A Marine Reserve Will Protect Our Island, Our Culture, and Our Livelihoods

The people of Rapa cannot live without the sea. To come to our island, one must travel across the ocean because we have no airstrip. The only way of communicating with our island is to navigate there by boat for several days. On a daily basis, the ocean is what gives us the resources we need to live on Rapa, our small island, a part of French Polynesia's Austral Islands.

In the early 1980's new fishing methods arrived to our island together with freezers and refrigerators. We began to see a rapid decline in fish stocks. Our resources were being massacred.

Before these technologies, we would take just the fish we needed for the day and the next morning. But once people could preserve fish longer, they started to take more than what was needed.

At that time, the municipal council of our island, which included me, re-established a rāhui--a traditional Polynesian practice that restricts fishing an area or resource to conserve it. The rāhui helped bring the fish along our coasts back to healthy levels.

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But today, there is a problem of overfishing in the broader Pacific. We live on a lost island, but through television--our window to the world--we know that some areas of the Pacific, the Atlantic, and other parts of the seas are overfished. Now boats have to go farther and farther into the ocean to find fish.

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We recognize that it is important to go bigger than our current rāhui and expand its boundaries.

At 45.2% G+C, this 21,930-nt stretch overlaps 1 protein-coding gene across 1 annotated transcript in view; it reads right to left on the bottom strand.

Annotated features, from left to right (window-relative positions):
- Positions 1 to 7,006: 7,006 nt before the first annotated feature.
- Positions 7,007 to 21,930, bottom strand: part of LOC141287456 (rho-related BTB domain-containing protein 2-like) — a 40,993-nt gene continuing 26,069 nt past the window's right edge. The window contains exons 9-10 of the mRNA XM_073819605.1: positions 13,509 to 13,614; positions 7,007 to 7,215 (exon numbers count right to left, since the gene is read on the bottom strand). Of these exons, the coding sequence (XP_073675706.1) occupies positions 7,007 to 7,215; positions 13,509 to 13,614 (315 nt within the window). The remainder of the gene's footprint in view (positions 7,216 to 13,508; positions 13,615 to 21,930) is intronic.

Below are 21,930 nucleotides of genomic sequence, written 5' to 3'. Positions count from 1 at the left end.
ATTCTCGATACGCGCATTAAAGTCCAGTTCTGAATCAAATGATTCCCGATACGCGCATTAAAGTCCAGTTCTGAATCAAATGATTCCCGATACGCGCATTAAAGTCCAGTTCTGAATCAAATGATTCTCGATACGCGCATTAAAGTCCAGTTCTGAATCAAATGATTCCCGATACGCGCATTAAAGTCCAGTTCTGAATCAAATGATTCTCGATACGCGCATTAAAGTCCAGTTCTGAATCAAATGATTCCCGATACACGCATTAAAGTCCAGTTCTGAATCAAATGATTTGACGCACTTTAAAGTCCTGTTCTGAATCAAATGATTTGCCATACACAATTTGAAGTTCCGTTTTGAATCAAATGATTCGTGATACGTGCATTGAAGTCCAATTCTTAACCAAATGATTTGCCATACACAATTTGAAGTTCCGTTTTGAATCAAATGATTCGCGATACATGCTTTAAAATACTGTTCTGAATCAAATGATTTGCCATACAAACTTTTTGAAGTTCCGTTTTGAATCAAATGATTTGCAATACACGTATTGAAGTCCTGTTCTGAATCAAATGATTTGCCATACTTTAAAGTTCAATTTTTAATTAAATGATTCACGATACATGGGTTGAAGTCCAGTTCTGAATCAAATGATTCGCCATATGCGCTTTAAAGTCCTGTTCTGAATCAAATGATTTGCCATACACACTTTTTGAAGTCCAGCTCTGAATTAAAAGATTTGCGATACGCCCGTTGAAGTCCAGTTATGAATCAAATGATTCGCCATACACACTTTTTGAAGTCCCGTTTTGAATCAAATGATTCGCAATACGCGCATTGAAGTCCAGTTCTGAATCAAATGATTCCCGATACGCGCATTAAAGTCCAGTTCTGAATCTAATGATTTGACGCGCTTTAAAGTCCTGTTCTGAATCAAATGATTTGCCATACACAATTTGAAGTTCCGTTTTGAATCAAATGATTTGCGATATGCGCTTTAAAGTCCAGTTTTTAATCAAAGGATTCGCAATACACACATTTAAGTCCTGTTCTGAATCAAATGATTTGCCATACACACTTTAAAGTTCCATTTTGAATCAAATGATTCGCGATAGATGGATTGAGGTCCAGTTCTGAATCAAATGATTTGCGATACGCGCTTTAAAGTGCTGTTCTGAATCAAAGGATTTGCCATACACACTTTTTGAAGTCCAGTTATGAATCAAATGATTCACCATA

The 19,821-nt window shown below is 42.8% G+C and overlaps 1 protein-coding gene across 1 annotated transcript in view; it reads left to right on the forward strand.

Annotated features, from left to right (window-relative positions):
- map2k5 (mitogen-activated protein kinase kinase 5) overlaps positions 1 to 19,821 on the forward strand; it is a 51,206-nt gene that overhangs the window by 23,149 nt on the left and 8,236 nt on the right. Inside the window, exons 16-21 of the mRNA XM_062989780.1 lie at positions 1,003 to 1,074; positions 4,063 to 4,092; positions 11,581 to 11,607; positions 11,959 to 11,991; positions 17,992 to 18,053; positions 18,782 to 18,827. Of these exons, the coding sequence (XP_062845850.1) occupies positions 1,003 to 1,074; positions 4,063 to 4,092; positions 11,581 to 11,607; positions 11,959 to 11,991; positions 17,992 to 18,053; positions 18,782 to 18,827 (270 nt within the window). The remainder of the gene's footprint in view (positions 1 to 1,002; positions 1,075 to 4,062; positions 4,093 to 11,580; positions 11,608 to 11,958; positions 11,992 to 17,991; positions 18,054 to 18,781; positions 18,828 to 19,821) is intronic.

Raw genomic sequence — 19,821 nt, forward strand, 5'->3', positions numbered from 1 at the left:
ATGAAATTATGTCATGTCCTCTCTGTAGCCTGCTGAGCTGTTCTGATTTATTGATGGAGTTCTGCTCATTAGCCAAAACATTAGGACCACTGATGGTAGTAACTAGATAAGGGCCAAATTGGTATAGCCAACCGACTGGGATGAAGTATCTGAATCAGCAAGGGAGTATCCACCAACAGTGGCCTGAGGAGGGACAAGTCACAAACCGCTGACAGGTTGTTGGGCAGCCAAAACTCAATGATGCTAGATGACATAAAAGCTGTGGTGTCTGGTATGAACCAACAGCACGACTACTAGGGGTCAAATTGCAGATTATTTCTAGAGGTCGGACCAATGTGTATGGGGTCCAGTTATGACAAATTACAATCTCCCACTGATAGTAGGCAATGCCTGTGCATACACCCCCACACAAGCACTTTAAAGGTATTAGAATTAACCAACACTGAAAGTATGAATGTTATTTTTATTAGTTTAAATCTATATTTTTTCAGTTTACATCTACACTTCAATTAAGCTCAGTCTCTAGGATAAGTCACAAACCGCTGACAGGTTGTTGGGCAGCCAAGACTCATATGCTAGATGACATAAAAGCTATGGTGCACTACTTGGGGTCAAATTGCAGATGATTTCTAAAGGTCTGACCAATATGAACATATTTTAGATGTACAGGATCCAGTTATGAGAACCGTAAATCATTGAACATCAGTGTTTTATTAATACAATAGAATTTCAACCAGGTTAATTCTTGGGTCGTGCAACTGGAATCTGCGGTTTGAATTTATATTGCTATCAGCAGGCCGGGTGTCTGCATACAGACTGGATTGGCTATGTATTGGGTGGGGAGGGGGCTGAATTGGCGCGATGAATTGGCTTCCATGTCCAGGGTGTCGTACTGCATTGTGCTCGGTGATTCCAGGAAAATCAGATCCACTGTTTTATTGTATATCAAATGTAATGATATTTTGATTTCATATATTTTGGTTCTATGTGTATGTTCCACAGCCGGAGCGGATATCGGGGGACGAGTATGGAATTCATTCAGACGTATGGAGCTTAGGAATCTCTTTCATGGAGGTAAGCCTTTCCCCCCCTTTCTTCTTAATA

This is why we have joined the municipalities of the other Austral Islands to propose a one million square kilometer marine reserve to be called Rāhui Nui Nō Tuhaa Pae, or "the big rāhui of the Austral Islands."

Together with the Federation of the Polynesian Environmental Associations (FAPE) and The Pew Charitable Trusts Global Ocean Legacy project, we are calling for this reserve to help us maintain healthy fish stocks to feed our families and support local fishermen while maintaining our traditional culture.

The creation of a large rāhui for the whole archipelago is vital. It will protect the resources of our island for our people and for future generations. Now that we have established the coastal rāhui in Rapa and everyone has seen its benefits, it is quite logical for us to extend the rāhui offshore.

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It is imperative that world leaders react to overfishing as we managed to do in Rapa. I would make a call to all world leaders: We must address the issue of overfishing, otherwise we risk leaving a planet for future generations that is stripped of everything. We must think about our children. If we do not act, they will be left with an empty ocean and no resources. The rāhui is an example to follow because the people of Rapa have lived with our rāhui for more than 30 years. We are happy and proud to say it works. But now is the time for rāhuis to be reproduced on a larger scale around the world.